As spring rolls in, we’re adjusting our clocks one hour forward, and starting the much awaited daylight saving time. The extra sunshine and boost of Vitamin D may be a relief from the dark winter days but what does advancing an hour’s worth of time do to our bodies in the long run? Even more so for our sleep schedule? Our Sleep Experts are here to uncover the effects of daylight saving with us, and suggest useful tips so we can keep winning the days all season long:
Here Comes The Sun
A peculiar way of welcoming the new spring season, Daylight Saving Time (DST) is the practice of setting clocks forward one hour (1) between the months of March and November. The idea behind DST is to conserve – or “save” – natural light, in seasons where evening times are shorter. On the second Sunday of March, we set our clocks forward one hour at 2 a.m. resulting in one less hour of sleep that night. Then, wind the clock back one hour at 2 a.m. on the first Sunday in November.
This sudden change in our body clock can do a lot to our body and sleeping patterns. Especially when our cardiac rhythm – a complex coordination of biological rhythms which help our body function – is affected by the inconsistencies of light and dark accumulation. Sleep experts and researchers have found that people have a difficult time adjusting their body clocks when daylight saving starts. Multiple reports have shown an increase in insomnia-like symptoms and sleep problems during the months of March to April, when we misalign our circadian rhythms to natural cycles of light and darkness during DST.
The Effects of Daylight And Why It Matters For Sleep
Because of the sudden change in time, and less light in the mornings, waking up in the dark can prove challenging to our brains. Waking up to a dark sky and less sunlight, tricks the brain into thinking it's still night time, signaling our bodies to prolong our sleeping time. This could result in grogginess when the day starts. In the same way, shifting our clock times forward by one hour means extending daylight into evening hours. When we’re exposed to more light in the evening, our brain and circadian system may delay sleep, suppressing melatonin production which delays our body’s will to sleep. This evidently keeps us awake, longer hours into the night.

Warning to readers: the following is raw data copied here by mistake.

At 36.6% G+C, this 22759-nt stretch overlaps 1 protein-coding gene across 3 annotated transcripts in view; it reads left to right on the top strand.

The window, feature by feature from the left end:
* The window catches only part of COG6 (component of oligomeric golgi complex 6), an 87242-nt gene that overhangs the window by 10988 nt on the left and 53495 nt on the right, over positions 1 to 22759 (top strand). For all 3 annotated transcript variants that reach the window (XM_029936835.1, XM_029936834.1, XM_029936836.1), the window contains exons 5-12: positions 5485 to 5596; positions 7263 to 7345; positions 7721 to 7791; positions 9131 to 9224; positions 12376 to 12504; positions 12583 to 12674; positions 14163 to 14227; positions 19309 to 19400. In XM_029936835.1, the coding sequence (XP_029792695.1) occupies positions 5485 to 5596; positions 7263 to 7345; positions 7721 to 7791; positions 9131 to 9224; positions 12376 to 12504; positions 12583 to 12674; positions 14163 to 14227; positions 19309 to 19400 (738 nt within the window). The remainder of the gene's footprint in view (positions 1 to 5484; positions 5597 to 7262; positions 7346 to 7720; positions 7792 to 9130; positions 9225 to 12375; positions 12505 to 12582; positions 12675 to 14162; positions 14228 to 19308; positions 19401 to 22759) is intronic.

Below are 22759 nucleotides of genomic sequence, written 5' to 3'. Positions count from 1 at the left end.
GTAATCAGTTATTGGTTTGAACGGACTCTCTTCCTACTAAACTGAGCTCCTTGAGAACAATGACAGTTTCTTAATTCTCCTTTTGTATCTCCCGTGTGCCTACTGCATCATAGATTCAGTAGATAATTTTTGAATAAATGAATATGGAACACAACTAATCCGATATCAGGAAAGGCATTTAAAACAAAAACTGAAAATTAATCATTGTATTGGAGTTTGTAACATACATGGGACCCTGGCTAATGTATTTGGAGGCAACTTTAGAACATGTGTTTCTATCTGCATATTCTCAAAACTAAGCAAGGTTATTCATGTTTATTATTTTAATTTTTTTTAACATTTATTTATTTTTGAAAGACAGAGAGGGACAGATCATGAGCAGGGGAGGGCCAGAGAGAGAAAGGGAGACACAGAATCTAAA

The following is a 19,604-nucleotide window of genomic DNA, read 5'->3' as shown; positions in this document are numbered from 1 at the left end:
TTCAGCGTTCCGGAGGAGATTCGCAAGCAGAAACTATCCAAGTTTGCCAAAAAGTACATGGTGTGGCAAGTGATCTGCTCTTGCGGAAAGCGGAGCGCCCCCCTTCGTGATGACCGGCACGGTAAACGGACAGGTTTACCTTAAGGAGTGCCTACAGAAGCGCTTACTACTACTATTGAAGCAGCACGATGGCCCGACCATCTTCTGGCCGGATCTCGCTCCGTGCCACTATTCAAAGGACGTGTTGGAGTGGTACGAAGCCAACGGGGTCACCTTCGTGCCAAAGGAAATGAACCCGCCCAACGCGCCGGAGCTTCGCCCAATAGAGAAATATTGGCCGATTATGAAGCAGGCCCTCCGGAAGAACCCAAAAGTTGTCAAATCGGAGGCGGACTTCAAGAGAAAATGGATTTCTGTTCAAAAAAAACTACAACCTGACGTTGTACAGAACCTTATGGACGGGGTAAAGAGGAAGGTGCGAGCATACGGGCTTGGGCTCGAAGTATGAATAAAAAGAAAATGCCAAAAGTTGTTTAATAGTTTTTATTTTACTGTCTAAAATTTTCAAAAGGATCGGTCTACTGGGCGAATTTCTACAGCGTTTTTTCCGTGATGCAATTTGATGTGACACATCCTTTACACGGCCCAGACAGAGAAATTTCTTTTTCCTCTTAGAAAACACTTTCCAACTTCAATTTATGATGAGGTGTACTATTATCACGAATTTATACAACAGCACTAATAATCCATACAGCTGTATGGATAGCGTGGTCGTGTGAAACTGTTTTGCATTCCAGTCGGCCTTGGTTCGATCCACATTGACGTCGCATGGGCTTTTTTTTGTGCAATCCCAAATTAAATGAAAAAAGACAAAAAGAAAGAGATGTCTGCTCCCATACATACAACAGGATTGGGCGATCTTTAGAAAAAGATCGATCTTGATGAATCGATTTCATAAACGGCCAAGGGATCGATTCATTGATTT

With our sleep schedule heavily reliant on our environment, how do we expect to get the right amount of sleep and rest, in the weeks ahead? Well, we’ve rounded up a few helpful tips to hopefully aid in adjusting to a new day’s sleep schedule.
Daylight Saving Tips To Ensure A Better Night’s Sleep
- Gradually Alter Your Bedtime: Sleep experts recommend waking up 15-20 minutes earlier than usual two to three days before the transition between Standard Time and DST to acclimate your body to the new schedule. Then, on the Saturday before the time change, set your alarm clock back by an additional 15-20 minutes – this’ll smoothen the transition when the time change occurs.
- Spend Time Outdoors: Since natural light is a driving force behind our circadian rhythms, exposing yourself to the sun early on in the day can help alleviate the groggy and sleepy feeling that comes with the sudden schedule change. Sunlight exposure also suppresses the production of melatonin, a hormone released in the evening to help you feel tired and ready for bed.
- Nap in Moderation: Taking short naps in the afternoon have been proven beneficial to those who lose sleep due to DST. To avoid feeling groggy when you wake though, shortening these power naps to max 20 minutes is recommended as to not get your body fully accustomed to its rest mode.